Mittell ultimately clues viewers in that he is only being semi-serious with how far we should pursue an explanation of this anomaly (although I would need to offer a fairly close reading myself to argue that point). His video, however, could easily be misunderstood as an example of a developing subgenre of video essays, what I might call (borrowing from Salvador Dalí) “paranoiac-critical.” In these, such as the well-known Room 237 (Rodney Ascher, 2012), subjectivity becomes an important critical quality that blurs the boundary between amateur and expert. The intensification of detail, the abandonment of hierarchies of information, the equal intellectual weighing of every filmic grain or pixel: with ready access to video material and editing software, film anomalies such as the ones Mittell discuss become ever easier to explain by the contemporary video essay. As such, the paranoiac-critical, investigative video essay threatens traditional scholarship and the reception of film texts in ways that are often uncomfortable for professionals, as David Bordwell notes in his discussion of Room 237: “claims that won’t fly in mainstream or specialized cinephile publications can flourish in fandom.”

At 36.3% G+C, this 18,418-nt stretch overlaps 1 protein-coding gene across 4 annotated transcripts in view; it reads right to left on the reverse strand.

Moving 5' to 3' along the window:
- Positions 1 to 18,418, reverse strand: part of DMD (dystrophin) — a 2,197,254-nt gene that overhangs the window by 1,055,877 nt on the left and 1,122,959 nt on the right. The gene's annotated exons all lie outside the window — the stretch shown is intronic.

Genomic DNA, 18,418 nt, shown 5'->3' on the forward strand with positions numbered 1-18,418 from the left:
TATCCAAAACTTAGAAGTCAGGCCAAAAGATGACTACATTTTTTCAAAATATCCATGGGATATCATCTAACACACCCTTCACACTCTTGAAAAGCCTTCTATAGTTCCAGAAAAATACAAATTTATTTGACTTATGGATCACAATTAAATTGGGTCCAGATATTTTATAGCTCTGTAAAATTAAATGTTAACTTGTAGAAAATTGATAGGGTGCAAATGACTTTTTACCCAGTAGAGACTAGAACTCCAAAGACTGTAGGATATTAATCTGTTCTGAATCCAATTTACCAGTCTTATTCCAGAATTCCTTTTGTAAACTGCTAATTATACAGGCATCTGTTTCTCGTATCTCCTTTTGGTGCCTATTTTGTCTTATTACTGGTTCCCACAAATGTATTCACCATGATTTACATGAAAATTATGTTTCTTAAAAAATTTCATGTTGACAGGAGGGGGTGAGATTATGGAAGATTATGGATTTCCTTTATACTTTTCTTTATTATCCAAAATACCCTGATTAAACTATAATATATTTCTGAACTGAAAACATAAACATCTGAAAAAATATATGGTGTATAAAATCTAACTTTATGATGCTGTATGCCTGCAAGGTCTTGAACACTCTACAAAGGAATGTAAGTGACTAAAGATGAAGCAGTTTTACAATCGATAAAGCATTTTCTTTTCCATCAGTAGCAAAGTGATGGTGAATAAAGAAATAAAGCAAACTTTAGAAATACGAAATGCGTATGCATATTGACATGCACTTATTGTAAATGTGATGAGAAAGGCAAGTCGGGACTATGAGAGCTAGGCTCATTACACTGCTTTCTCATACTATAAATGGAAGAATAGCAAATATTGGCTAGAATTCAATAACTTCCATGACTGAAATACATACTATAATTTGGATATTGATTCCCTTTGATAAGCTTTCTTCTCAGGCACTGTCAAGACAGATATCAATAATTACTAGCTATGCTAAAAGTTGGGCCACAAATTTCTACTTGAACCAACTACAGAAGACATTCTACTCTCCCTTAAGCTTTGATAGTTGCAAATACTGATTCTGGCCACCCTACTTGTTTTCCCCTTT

But Mittell is not (just) a fan here, and I agree with his argument that his video is not “fake” analysis (with reservations about what burden of professional accreditation is hidden within his scare quotes). Rather, I think it exemplifies the paranoiac-critical, and, rather than try to make room for the intertextual anomalous, the video enacts how a film like Adaptation. in particular demands that we tie the knot of interpretation even tighter. Concerns over amateur, “fake” video scholarship were of course less threatening way back in newly-millennial and finally post-postmodern 2002, Adaptation.’s year of release, but as videographic criticism expands, scholars will no doubt need, as Mittell has done in his video, to further develop evolving strategies for articulating authority and persuasiveness when discussing narratively anomalous moments.
This is an excellent audiovisual essay in a mode I think of as ‘discursive’, rather than strictly pedagogical, because it is part-storytelling and part-analysis. Jason Mittell has used the form to explore (as he informs us in his supplementary ‘note of intention’) some details and aspects of the film Adaptation. (2002) which he found he could not easily address in a more conventionally written, academic-monograph form. These details take the form of two ‘anomalies’ in the end credits of that tricky ‘meta’ film Adaptation., directed by Spike Jonze and written by Charlie Kaufman: an on-screen quotation from the script left behind by a fictional character who is Kaufman’s brother, as incarnated by Nicolas Cage (and who ended up with a strange life of his own beyond the film); and an odd, atmospheric sound effect of a beeping car alarm – itself seemingly a parody of those tiny ‘sound grabs’ that end many contemporary films over the very close of their credits, when presumably most paying customers have either left the theatre or shut off the DVD.